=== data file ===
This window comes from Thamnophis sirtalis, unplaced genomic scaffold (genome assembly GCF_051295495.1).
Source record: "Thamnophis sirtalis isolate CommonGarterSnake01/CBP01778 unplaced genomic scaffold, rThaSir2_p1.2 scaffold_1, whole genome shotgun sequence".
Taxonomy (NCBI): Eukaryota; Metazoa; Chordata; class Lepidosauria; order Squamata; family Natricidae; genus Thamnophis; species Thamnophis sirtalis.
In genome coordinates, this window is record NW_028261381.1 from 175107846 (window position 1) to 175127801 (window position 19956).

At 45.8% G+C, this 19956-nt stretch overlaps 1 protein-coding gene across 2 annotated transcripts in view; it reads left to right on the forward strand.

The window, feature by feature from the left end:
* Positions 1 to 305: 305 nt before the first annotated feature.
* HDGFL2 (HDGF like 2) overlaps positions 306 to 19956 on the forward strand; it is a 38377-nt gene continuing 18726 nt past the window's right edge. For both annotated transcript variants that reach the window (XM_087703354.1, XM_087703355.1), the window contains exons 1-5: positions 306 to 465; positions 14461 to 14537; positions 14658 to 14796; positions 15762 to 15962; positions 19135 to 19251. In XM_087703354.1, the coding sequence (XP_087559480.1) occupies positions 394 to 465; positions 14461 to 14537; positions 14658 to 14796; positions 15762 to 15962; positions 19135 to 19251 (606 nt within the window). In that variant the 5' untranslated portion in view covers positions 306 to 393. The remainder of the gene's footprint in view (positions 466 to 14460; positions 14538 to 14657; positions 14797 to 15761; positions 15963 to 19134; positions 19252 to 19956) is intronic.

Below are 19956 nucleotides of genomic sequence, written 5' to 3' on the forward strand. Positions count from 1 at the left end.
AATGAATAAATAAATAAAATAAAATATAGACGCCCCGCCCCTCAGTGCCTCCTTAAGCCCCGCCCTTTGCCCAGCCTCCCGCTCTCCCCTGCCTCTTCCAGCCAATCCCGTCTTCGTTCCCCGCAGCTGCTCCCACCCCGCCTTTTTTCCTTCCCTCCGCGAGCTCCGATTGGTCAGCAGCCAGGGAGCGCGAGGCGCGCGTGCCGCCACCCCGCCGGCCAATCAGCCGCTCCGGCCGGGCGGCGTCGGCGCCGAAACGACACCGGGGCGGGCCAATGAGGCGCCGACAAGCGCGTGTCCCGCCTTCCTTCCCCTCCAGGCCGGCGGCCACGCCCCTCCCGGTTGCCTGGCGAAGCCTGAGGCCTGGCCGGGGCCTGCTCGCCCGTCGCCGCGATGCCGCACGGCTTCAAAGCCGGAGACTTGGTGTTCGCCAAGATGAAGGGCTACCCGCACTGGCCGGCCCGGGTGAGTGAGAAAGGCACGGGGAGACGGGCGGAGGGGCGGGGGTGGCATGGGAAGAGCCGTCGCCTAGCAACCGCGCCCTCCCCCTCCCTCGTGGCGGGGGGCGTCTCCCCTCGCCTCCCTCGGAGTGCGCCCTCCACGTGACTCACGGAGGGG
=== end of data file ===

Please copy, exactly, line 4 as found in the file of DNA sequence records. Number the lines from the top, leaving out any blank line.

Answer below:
In genome coordinates, this window is record NW_028261381.1 from 175107846 (window position 1) to 175127801 (window position 19956).